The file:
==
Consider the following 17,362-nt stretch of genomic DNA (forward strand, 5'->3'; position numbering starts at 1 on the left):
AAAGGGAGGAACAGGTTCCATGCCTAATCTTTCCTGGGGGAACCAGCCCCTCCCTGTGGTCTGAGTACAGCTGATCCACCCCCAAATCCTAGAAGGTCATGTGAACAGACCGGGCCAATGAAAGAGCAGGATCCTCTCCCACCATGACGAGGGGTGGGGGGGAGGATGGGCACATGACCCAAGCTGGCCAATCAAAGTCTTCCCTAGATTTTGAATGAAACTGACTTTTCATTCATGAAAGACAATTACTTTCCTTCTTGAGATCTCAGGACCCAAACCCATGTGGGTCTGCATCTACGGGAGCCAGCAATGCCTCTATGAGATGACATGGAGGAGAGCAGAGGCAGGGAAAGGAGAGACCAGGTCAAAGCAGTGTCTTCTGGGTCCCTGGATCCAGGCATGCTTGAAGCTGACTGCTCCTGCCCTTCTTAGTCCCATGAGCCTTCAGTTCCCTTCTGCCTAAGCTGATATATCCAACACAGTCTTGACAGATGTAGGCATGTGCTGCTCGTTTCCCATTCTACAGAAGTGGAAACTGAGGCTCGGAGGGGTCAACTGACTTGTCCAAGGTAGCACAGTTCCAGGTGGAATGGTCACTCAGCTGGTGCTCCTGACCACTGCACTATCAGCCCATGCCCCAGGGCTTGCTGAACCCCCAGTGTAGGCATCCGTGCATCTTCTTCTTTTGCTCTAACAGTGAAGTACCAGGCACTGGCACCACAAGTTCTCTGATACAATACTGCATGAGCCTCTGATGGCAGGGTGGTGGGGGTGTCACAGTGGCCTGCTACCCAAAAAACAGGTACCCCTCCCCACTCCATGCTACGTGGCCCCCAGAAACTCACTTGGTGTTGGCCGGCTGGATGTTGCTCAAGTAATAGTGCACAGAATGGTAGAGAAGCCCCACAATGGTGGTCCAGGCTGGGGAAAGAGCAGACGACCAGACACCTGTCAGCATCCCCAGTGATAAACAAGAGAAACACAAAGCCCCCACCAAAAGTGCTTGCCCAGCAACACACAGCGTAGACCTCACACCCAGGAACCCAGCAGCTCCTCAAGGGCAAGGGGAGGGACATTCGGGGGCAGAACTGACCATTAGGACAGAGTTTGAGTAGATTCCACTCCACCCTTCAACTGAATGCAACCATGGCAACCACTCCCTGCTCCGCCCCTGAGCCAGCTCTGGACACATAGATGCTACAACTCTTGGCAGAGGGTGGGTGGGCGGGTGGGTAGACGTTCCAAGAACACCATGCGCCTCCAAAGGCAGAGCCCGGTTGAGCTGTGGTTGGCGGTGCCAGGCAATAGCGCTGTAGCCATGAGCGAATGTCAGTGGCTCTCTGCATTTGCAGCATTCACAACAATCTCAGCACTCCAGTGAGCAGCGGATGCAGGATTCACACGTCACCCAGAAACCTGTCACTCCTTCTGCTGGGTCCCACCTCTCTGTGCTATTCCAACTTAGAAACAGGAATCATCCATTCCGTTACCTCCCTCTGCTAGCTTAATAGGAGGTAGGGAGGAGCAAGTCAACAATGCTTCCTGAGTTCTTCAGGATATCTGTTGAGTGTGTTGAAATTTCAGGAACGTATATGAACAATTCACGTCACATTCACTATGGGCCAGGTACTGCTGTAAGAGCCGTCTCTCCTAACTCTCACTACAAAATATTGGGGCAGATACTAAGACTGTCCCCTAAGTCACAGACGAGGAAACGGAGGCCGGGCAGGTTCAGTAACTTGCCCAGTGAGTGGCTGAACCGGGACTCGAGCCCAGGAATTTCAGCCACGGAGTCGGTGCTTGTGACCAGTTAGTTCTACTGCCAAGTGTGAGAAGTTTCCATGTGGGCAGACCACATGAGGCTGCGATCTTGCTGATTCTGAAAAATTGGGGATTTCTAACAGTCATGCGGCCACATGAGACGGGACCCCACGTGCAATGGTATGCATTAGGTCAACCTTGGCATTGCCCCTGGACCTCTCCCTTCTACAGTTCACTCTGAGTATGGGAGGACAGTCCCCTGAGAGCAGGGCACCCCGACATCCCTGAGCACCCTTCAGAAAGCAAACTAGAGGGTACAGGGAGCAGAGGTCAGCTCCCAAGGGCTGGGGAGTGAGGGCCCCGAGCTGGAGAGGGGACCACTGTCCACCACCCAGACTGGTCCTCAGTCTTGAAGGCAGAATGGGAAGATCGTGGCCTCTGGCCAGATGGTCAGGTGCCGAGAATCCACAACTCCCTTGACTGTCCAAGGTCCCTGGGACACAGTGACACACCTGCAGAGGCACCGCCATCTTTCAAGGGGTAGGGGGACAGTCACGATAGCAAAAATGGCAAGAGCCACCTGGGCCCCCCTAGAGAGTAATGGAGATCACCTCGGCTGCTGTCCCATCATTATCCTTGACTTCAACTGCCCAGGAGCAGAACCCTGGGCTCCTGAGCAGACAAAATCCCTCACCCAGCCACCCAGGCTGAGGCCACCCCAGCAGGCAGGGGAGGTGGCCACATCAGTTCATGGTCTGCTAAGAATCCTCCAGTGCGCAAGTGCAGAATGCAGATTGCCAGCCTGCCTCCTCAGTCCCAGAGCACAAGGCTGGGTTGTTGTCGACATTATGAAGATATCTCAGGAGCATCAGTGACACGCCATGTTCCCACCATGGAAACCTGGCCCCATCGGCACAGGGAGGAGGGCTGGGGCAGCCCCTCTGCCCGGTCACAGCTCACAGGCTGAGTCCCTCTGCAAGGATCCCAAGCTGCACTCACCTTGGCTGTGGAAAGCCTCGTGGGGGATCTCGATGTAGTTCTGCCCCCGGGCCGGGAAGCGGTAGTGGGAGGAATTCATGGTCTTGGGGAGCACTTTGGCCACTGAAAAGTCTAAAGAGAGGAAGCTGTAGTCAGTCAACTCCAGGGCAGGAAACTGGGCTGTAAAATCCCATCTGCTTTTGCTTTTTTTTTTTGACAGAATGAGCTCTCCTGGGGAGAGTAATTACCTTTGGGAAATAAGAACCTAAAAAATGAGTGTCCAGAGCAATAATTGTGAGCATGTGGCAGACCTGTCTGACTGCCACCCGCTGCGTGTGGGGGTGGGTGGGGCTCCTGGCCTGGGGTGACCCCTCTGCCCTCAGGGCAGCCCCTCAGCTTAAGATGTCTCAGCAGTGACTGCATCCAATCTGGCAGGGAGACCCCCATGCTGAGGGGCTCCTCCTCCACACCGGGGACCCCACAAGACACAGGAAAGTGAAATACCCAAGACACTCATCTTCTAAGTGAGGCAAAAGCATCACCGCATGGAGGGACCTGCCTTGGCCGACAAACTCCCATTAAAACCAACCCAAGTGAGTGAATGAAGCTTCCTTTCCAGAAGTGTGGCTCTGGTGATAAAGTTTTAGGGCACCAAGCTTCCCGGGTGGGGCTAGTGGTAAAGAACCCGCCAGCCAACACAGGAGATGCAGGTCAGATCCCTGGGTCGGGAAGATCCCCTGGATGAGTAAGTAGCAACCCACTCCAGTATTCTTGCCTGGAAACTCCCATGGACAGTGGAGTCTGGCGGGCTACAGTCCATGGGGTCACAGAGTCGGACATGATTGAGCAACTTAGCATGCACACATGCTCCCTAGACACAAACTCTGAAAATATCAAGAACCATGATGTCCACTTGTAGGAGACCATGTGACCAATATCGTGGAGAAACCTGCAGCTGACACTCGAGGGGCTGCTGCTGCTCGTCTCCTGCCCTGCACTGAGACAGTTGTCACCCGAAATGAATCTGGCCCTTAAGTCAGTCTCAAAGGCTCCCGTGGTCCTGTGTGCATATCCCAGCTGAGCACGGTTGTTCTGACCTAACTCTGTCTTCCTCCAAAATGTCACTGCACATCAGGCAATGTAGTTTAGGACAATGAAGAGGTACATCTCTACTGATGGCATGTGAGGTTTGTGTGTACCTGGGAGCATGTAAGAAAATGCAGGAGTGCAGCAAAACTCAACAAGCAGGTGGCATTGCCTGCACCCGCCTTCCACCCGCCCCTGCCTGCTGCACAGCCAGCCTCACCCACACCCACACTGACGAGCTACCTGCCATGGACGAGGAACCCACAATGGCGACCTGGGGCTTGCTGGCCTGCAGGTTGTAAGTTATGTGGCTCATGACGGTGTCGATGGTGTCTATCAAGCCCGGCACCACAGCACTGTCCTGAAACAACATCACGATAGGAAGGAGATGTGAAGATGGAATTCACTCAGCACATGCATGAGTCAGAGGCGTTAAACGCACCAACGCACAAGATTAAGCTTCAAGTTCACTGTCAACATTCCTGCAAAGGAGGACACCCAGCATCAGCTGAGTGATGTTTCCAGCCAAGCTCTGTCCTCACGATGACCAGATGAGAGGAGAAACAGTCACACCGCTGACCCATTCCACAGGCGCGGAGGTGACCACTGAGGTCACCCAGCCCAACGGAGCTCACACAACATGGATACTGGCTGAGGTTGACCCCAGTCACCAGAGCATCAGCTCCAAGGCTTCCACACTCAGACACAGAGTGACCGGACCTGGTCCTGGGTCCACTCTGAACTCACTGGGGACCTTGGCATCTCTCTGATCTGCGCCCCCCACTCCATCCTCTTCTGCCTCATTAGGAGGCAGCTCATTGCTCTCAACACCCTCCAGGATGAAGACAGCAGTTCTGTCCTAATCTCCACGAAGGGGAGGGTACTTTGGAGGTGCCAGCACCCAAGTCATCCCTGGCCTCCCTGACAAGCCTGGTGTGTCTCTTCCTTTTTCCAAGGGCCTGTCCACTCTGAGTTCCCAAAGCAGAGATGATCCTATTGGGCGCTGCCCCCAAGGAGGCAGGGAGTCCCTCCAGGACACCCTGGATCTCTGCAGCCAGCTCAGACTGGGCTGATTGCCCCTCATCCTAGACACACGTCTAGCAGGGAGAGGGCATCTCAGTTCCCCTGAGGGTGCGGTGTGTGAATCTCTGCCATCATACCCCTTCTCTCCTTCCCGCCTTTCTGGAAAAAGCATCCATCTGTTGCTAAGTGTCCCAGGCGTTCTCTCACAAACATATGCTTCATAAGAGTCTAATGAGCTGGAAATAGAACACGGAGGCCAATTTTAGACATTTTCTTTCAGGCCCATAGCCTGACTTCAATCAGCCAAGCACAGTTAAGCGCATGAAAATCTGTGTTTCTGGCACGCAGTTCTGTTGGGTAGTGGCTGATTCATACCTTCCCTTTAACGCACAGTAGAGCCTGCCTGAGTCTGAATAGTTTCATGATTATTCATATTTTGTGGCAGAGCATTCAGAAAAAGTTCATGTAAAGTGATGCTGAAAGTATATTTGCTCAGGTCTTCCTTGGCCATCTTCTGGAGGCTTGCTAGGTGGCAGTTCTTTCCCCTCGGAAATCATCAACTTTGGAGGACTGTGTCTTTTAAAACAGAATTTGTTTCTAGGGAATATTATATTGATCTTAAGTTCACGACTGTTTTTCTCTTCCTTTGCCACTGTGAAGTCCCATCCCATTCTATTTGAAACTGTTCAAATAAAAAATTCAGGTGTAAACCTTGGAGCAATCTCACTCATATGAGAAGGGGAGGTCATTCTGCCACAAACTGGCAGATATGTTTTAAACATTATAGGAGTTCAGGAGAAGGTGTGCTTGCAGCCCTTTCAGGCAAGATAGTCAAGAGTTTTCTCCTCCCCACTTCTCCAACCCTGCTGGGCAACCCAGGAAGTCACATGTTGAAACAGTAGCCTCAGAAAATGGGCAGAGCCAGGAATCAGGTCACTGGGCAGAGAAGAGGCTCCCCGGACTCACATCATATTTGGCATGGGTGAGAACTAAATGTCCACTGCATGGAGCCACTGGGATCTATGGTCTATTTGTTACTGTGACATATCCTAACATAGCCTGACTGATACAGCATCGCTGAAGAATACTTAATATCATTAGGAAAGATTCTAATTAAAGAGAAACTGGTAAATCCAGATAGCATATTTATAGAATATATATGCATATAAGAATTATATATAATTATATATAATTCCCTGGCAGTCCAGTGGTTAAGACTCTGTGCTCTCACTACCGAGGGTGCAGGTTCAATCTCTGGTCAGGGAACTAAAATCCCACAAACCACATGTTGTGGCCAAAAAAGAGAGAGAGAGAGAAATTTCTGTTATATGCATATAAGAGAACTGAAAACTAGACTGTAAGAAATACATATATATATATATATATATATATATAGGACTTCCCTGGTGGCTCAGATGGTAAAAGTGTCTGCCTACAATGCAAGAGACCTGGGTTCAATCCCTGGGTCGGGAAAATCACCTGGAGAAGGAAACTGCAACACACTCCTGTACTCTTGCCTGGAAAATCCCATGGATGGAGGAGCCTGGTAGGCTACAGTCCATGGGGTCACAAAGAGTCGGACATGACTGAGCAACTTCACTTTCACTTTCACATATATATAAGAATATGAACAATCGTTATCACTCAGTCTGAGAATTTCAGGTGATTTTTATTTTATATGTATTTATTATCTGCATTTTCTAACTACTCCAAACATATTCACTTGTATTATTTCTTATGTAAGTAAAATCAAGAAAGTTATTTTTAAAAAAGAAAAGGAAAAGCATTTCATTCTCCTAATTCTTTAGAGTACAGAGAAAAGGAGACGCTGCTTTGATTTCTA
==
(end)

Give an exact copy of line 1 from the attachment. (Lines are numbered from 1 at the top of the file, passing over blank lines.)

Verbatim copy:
Consider the following 17,362-nt stretch of genomic DNA (forward strand, 5'->3'; position numbering starts at 1 on the left):